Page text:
Eclat Textile Co. Ltd. v. More Virtual Agency
Claim Number: FA0204000110811
Complainant is Eclat Textile Co. Ltd., Taipei, TAIWAN (“Complainant”). Respondent is More Virtual Agency, Bonn, GERMANY (“Respondent”).
The domain name at issue is <bodycare.biz>, registered with Key-Systems GMBH.
The undersigned certifies that he has acted independently and impartially and to the best of his knowledge, has no known conflict in serving as Panelist in this proceeding.
Judge Harold Kalina (Ret.) as Panelist.
Complainant has standing to file a Start-up Trademark Opposition Policy (“STOP”) Complaint, as it timely filed the required Intellectual Property (IP) Claim Form with the Registry Operator, NeuLevel. As an IP Claimant, Complainant timely noted its intent to file a STOP Complaint against Respondent with the Registry Operator, NeuLevel and with the National Arbitration Forum (the “Forum”).
Complainant submitted a Complaint to the Forum electronically on April 25, 2002; the Forum received a hard copy of the Complaint on April 27, 2002.
On May 15, 2002, a Notification of Complaint and Commencement of Administrative Proceeding (the “Commencement Notification”), setting a deadline of June 4, 2002 by which Respondent could file a Response to the Complaint, was transmitted to Respondent in compliance with paragraph 2(a) of the Rules for the Start-up Trademark Opposition Policy (the “STOP Rules”).
Having received no Response from Respondent, using the same contact details and methods as were used for the Commencement Notification, the Forum transmitted to the parties a Notification of Respondent Default.
On July 9, 2002, pursuant to STOP Rule 6(b), the Forum appointed Judge Harold Kalina (Ret.) as the single Panelist.
Having reviewed the communications records, the Administrative Panel (the “Panel”) finds that the Forum has discharged its responsibility under Paragraph 2(a) of the STOP Rules. Therefore, the Panel may issue its decision based on the documents submitted and in accordance with the STOP Policy, STOP Rules, the Forum’s STOP Supplemental Rules and any rules and principles of law that the Panel deems applicable, without the benefit of any Response from Respondent.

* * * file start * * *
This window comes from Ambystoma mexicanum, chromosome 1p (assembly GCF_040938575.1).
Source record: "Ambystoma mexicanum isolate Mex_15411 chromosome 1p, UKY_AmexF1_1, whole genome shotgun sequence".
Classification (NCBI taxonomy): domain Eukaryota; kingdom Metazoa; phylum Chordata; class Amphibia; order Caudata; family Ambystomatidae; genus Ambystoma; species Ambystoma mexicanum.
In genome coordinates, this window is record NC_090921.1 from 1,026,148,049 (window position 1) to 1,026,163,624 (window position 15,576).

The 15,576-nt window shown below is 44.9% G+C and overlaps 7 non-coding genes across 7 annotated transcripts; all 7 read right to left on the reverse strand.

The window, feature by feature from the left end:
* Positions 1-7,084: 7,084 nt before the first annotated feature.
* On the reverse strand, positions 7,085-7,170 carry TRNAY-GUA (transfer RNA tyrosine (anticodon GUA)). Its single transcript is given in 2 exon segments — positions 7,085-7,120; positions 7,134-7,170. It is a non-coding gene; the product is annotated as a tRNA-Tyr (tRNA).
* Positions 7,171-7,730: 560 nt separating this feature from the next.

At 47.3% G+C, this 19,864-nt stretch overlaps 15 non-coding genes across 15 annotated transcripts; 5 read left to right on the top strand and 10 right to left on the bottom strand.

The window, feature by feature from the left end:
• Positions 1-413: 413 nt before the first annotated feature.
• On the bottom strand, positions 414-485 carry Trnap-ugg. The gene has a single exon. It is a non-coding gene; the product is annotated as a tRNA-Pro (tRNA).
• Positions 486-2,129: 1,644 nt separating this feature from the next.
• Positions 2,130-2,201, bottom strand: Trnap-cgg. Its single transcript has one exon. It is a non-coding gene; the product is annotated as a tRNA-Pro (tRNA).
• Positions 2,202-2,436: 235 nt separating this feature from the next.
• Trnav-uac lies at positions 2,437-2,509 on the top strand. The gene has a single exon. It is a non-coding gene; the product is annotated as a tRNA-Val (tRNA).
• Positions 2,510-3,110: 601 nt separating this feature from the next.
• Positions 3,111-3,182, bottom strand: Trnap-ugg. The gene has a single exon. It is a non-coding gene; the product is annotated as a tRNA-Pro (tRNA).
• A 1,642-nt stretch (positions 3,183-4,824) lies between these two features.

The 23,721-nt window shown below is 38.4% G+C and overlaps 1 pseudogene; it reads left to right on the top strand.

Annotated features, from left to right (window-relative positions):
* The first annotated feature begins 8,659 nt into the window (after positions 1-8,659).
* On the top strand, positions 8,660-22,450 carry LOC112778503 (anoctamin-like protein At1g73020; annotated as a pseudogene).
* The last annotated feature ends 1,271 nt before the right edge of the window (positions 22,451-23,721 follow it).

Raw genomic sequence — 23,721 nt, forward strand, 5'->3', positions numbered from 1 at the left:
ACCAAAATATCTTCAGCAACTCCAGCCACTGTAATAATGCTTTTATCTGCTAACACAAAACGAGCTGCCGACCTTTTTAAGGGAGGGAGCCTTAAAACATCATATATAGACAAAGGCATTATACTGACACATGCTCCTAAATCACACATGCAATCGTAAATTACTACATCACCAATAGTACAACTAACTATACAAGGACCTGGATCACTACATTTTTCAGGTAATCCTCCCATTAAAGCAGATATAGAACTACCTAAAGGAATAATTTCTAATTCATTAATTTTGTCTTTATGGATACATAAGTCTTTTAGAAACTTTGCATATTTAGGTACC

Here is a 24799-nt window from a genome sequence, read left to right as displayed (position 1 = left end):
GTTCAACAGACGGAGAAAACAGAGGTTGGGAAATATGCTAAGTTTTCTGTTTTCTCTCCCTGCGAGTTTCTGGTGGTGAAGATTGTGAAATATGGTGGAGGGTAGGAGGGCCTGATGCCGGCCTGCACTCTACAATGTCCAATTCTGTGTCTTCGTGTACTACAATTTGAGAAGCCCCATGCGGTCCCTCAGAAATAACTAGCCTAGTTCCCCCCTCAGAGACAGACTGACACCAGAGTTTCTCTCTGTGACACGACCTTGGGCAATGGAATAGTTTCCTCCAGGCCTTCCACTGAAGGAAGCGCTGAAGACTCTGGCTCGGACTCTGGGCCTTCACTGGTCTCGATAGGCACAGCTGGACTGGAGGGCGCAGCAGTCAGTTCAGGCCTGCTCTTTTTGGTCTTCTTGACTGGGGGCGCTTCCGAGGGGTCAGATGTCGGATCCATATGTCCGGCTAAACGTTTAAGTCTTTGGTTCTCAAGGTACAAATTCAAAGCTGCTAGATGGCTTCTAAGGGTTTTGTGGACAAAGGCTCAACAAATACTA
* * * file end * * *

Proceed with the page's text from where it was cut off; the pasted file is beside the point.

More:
Transfer of the domain name from Respondent to Complainant.
1. Respondent’s <bodycare.biz> domain name is identical to Complainant’s registered BODYCARE mark.
2. Respondent has no rights or legitimate interests in the <bodycare.biz> domain name.
3. Respondent registered the <bodycare.biz> domain name in bad faith.
B. Respondent failed to submit a Response in this proceeding.
Complainant holds registrations for its BODYCARE mark in numerous countries, more specifically: Reg. No. 620782 registered on February 15, 2001 in New Zealand; Reg. No. 847001 registered on December 21, 2001 in Australia; and, Reg. No. B11792 registered on October 12, 2001 in Hong Kong, among others.
Respondent registered the disputed domain name on March 27, 2002 and has yet to develop a purpose for the domain. Respondent is not licensed or authorized to use Complainant’s BODYCARE mark.
Paragraph 15(a) of the STOP Rules instructs this Panel to “decide a complaint on the basis of the statements and documents submitted in accordance with the Policy, these Rules and any rules and principles of law that it deems applicable.”
In view of Respondent's failure to submit a Response, the Panel shall decide this administrative proceeding on the basis of the Complainant's undisputed representations pursuant to paragraphs 5(e), 14(a) and 15(a) of the STOP Rules and draw such inferences it considers appropriate pursuant to paragraph 14(b) of the STOP Rules.
Paragraph 4(a) of the STOP Policy requires that the Complainant must prove each of the following three elements to obtain an order that a domain name should be transferred:
(1) the domain name is identical to a trademark or service mark in which the Complainant has rights; and
(2) the Respondent has no rights or legitimate interests in respect of the domain name; and
(3) the domain name has been registered or is being used in bad faith.
Due to the common authority of the ICANN policy governing both the Uniform Domain Name Dispute Resolution Policy (“UDRP”) and these STOP proceedings, the Panel will exercise its discretion to rely on relevant UDRP precedent where applicable.
Under the STOP proceedings, a STOP Complaint may only be filed when the domain name in dispute is identical to a trademark or service mark for which a Complainant has registered an Intellectual Property (IP) claim form. Therefore, every STOP proceeding necessarily involves a disputed domain name that is identical to a trademark or service mark in which a Complainant asserts rights. The existence of the “.biz” generic top-level domain (“gTLD”) in the disputed domain name is not a factor for purposes of determining that a disputed domain name is not identical to the mark in which the Complainant asserts rights.
Complainant has established its rights in the BODYCARE mark through international registration and subsequent continuous use.
Respondent’s <bodycare.biz> domain name is identical to Complainant’s BODYCARE mark. Respondent’s disputed domain name mirrors Complainant’s mark in its entirety, reflecting identical spelling and form.
Accordingly, the Panel finds that STOP Policy ¶ 4(a)(i) has been satisfied.
Respondent has failed to present a Response in this proceeding. Therefore, it is presumed that Respondent lacks rights and legitimate interests in the <bodycare.biz> domain name. See Pavillion Agency, Inc. v. Greenhouse Agency Ltd., D2000-1221 (WIPO Dec. 4, 2000) (finding that Respondents’ failure to respond can be construed as an admission that they have no legitimate interest in the domain names). Furthermore, because Respondent failed to submit a Response the Panel is permitted to make all inferences in favor of Complainant. See Talk City, Inc. v. Robertson, D2000-0009 (WIPO Feb. 29, 2000) (“In the absence of a response, it is appropriate to accept as true all allegations of the Complaint”).